Anyone that earns more the income shown in any year will have more disposable income to either retire earlier or a bit later if you want more buffer or can afford to spend a bit more to make the journey a bit more enjoyable.
Please note this is not a race and you should invest at a pace that is comfortable for you but this gives some idea for those ambitious and able people.
The effect of time on FIRE: the magic of compound interest
|Years to FIRE||$ Invested Per Month||Own Money Invested $||Compounded Amount $|
Note: Assumptions used are 7% return p.a. inclusive of inflation compounded monthly
It is clear from the table above, the earlier you start the less you need to invest each month and the more you can rely on compounding to reach regular FIRE (passive income of $60k/year). You could even let dividends reinvestment do all the work once you’re happy with the time left to FIRE and want to balance enjoying the journey as well. The $1.5m target is generally for a couple. This table does serve as cheat sheet to quickly see how long you’ve got left before you can retire.
How FIREd up people can transform a church budget-wise
Imagine a Church budget of $200,000 where the Pastor is paid $75,000 and $60,000 is allocated for other workers, and the remainder earmarked for “necessary operational costs”. There are, on average, 100 weekly tithers. This means that they would need to be able to contribute approximately $40 per week, per person.
Now imagine if some of those jobs were taken up by suitable, passionate Christians who have reached FIRE and are not interested in being paid. Suddenly you have a budget of $65,000 which means attendees need only to tithe around $12.50 per week. This tithe is more affordable for many attendees, and would probably be exceeded by most, without putting a burden on anyone. In one fell swoop a core cost could be eliminated, and the budget freed up for activities to benefit the entire community such as Church planting, camps, outreaches, and sponsorships.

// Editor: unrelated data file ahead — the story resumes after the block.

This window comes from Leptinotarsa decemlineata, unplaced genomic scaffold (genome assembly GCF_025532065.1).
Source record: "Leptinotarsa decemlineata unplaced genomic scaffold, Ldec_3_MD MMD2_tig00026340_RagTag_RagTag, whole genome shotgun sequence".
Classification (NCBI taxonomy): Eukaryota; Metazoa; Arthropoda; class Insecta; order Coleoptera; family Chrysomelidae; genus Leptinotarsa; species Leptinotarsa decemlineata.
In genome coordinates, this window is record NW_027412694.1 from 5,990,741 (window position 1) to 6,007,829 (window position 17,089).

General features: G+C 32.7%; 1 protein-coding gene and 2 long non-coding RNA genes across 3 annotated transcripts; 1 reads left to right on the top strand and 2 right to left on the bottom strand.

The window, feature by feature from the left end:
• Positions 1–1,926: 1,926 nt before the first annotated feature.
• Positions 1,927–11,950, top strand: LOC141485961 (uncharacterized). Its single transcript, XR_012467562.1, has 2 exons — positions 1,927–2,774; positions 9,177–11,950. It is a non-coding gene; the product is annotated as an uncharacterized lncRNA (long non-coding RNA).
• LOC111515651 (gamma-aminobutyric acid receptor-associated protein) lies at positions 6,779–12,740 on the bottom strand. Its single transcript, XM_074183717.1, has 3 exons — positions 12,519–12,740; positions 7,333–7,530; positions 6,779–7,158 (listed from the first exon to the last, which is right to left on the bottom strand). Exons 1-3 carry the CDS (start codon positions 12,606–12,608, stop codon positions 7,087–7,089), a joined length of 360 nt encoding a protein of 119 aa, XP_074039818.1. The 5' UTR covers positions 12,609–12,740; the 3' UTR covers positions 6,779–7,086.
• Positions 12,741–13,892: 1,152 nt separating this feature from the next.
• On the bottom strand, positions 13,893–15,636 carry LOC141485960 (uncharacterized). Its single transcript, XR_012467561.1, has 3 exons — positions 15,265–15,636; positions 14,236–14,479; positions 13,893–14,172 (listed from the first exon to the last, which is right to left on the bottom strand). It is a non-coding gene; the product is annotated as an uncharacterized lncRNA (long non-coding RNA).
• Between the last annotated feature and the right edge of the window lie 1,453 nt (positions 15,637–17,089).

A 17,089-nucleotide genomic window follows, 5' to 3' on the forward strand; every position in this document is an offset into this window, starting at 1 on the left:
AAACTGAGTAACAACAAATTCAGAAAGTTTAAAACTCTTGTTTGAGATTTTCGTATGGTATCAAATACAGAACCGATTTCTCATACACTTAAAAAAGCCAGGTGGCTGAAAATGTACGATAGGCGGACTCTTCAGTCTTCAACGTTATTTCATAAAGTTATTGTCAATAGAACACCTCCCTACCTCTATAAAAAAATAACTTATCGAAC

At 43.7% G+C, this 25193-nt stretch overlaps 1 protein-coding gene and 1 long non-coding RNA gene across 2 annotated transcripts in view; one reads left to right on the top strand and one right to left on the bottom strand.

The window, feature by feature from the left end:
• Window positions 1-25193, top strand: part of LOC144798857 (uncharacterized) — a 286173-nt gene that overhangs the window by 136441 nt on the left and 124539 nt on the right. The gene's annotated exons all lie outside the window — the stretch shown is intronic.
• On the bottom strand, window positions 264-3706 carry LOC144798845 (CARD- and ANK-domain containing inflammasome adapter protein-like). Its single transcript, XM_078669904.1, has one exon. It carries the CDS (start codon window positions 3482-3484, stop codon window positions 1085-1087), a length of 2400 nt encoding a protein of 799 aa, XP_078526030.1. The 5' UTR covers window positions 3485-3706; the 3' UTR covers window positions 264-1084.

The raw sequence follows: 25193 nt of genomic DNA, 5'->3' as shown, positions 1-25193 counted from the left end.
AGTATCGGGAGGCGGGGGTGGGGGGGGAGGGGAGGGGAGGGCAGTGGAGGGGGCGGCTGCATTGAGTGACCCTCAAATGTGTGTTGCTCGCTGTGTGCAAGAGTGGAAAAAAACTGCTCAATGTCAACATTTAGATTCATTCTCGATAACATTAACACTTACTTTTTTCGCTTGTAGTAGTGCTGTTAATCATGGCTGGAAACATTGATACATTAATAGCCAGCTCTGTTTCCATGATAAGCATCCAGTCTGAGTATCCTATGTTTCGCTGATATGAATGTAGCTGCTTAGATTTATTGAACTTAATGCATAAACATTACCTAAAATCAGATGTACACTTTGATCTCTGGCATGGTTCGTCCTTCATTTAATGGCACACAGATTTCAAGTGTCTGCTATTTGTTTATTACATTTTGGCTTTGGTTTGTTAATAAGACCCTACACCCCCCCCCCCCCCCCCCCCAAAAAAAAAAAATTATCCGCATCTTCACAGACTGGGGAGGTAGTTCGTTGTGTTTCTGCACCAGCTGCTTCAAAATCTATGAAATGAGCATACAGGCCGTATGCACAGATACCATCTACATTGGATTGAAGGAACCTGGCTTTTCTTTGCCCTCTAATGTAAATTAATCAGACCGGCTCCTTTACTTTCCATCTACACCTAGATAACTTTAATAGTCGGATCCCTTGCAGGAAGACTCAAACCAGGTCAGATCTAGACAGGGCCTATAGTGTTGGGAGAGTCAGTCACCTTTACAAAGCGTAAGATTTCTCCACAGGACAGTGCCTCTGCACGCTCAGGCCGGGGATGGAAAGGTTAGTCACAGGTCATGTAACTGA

It is also likely that your Church donates money to MTS workers or international Missionaries. This expense line item is unlikely to be fully eliminated although it can be minimized because suddenly the number of people who are seeking funding is reduced or does not need to fully rely on others to reach their respective funding target to start working.
Conservatively invested, $1.5 million may pay an early retiree a sustainable allowance of around $60,000 per year. More importantly, however, it will set them free from the shackles of remunerated employment and material consumerism and allow them to pursue the passions and interests that bring joy to their hearts while contributing to their communities and churches.
I have witnessed, firsthand, how vital retirees are in keeping a Church humming along and operational…and how they are missed when they are in short supply. By starting your ministry in your 30s as an early “retiree”, you emerge as more mature, resilient, experienced and able to serve your community in all seasons and all times.
Surely this is a more sustainable recruitment model.
A.W. Wong is a frugal Christian professional from Sydney and runs a personal finance blog as a hobby. He has rented in Hobart, Melbourne, Canberra and Sydney between 2011 – present and also likes to keep updated with the rental market due to property interest and the flexibility of living in a rental. He is passionate about free financial literacy and giving people, especially ministry workers the information and tools to live a more sustainable life and leave a legacy for generations to come.